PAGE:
Whilst the authors recommend reading the chapters on ‘preventative’ tools first, this doesn’t stop it being a book you can dip into and still find useful. There are practical tools throughout for dealing with different challenges and, as the authors say, the “beauty of this is that even if you were to read and apply just one tool alone, in isolation, you would be very likely to experience a significant and positive difference”. The final part of the book deals with troubleshooting the ‘top 20 parenting challenges’ (eg, refusing to cooperate, whining, taking too long to do everything – sound familiar?) and is a quick reference to the best tools to use. I can see myself filling this section with post-its.

Truth is, we can read as much about parenting as we like but if we don’t find the advice easy to put into practice then we might as well never have picked up the book. Kids Don’t Come With A Manual has taught me new tricks for managing situations that would have previously resulted in me losing my cool and spiraling into the ugly vortex that is Parental Guilt. I knew that some of my ‘techniques’ were far from satisfactory but this book has given me a deeper understanding of why they were failing. This new insight has provided the kick up the backside that I needed. I can honestly say I feel a long way towards being a calmer parent. Of course, the tantrums haven’t disappeared completely nor has my children’s hearing improved significantly but I can deal with everything more effectively and with a renewed determination to remain calm. (And, yes, I’m feeling a little bit proud of myself!)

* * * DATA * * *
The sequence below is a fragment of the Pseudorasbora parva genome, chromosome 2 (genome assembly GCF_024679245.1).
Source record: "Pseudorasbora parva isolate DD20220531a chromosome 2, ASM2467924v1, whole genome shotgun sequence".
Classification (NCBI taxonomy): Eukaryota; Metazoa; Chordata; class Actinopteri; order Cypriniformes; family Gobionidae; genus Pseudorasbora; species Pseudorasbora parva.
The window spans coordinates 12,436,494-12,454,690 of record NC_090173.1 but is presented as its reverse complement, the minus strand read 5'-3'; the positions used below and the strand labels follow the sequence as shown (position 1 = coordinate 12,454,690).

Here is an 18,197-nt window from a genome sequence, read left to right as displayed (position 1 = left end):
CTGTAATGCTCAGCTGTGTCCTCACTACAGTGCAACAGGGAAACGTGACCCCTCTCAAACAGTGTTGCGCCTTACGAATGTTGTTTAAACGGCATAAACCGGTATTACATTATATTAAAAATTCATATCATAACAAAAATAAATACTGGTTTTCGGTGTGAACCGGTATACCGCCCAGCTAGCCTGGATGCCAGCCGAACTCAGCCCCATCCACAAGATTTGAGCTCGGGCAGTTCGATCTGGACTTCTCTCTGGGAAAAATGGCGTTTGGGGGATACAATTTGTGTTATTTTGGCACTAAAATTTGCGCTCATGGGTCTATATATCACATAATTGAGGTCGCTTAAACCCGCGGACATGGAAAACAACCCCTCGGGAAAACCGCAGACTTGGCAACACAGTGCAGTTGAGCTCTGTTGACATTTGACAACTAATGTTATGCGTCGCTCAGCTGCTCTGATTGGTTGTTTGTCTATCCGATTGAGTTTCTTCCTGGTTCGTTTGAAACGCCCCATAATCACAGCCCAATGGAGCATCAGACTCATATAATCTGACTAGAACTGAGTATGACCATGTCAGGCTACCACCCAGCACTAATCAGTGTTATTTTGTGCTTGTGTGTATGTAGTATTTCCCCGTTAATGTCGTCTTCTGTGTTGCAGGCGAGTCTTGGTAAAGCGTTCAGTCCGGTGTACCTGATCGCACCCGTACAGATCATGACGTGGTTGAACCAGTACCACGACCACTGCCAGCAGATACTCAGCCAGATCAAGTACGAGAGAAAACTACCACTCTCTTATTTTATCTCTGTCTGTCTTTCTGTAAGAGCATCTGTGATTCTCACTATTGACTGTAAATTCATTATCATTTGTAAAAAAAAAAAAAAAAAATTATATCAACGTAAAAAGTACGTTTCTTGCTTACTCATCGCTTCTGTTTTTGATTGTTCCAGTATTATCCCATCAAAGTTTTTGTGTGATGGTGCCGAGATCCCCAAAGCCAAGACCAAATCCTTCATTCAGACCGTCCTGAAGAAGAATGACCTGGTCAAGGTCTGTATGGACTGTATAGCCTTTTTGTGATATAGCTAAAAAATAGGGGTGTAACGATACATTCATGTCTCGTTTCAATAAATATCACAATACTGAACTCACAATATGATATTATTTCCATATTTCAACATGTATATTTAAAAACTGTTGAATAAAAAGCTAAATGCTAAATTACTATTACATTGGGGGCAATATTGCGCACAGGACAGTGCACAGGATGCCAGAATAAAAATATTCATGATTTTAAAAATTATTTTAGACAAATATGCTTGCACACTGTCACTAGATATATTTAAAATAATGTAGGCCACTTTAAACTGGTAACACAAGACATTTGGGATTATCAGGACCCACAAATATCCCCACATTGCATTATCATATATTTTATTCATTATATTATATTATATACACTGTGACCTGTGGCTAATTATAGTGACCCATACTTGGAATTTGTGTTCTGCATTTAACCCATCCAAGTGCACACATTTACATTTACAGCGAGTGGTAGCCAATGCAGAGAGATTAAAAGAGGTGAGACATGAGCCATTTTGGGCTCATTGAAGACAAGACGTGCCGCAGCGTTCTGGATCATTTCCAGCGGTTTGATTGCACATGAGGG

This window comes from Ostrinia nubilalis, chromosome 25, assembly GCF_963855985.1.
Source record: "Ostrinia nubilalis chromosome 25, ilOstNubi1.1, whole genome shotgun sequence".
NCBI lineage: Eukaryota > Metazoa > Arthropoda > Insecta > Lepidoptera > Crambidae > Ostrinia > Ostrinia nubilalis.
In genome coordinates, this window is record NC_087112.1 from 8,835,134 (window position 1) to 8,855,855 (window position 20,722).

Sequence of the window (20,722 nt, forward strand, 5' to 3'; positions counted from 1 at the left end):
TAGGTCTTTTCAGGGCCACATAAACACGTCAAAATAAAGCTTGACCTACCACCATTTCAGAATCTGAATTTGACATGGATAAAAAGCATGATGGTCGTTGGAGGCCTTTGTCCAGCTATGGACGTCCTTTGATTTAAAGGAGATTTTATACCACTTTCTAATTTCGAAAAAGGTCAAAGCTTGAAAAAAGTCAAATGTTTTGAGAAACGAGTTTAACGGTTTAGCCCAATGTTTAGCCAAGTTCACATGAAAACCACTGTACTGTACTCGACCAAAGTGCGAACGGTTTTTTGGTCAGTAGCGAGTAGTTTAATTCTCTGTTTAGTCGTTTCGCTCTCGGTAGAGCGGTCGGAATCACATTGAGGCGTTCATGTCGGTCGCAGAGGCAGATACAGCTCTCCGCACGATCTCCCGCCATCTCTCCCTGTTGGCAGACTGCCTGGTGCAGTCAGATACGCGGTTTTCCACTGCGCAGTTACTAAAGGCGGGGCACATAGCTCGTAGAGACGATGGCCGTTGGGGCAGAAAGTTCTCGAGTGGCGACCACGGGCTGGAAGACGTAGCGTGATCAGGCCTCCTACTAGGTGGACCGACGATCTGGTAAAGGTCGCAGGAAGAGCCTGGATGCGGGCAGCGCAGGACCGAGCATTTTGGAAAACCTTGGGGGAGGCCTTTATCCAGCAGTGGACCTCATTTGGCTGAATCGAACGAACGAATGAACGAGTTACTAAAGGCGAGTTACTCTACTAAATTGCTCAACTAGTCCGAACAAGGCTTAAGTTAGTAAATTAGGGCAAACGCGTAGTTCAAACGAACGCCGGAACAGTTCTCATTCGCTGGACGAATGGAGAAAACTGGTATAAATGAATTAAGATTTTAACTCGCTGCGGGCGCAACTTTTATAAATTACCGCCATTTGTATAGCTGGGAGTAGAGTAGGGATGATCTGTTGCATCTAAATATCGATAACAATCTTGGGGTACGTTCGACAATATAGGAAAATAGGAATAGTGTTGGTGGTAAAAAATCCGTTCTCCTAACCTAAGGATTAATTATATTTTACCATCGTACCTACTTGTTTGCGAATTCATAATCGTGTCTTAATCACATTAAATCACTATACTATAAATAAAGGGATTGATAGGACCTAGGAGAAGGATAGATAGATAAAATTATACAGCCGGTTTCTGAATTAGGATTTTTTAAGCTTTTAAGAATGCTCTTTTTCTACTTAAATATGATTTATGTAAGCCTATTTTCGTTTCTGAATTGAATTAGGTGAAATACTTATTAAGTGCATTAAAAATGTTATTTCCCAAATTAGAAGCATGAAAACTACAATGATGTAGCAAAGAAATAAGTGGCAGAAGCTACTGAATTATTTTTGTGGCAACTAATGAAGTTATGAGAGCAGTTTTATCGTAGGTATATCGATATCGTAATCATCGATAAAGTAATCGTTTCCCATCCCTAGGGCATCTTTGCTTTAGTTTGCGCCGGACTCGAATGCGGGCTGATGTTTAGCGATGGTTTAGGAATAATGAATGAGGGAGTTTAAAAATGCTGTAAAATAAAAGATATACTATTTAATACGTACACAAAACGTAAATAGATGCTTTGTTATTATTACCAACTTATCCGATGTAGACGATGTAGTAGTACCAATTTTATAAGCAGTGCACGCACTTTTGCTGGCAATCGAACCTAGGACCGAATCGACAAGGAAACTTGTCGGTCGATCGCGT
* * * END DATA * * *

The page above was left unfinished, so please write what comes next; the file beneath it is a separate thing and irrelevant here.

If kids did come with a manual then this book would probably be it.

Kids Don’t Come With A Manual: The Essential Guide To A Happy Family Life by Carole and Nadim Saad, Best of Parent Publishing, paperback, £12.99 (Kindle £6.99)

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The unbearable heaviness of right and wrong

Clouds

Becoming a parent changes you in funny ways. You become more prone to tears – Christmas adverts always get me – and more susceptible to the cuteness of bunnies, kittens and videos of babies doing funny things. But there is also the other extreme. You can become hardened and more conservative with a lower case C. Wrongdoing and the ills of society become amplified and the overwhelming instinct to protect your offspring kicks in.

I’ve never been a supporter of the death penalty. There can be too much room for error and an eye for an eye isn’t a concept of justice that I feel comfortable with. It is with shock then that I sometimes find myself thinking – totally against my principles but entirely aligned with my instincts as a parent – “If you hurt my children then I will want to kill you”.

Watching the excerpt from film-maker Leslee Udwin’s documentary on the gang rape and murder of Jyoti Singh in Delhi in 2012, my heart literally felt like it was being squeezed. I could hardly breathe. I wanted to cry. This wasn’t just anger and revulsion at what had happened but also despair at the evil humans are capable of. Then there was the lack of remorse from one of perpetrators of the attack. Can the human brain malfunction so fundamentally so as to not be able to recognise basic right from wrong? In the cold chill you’re left with, it makes you wonder what kind of world you have brought your children into.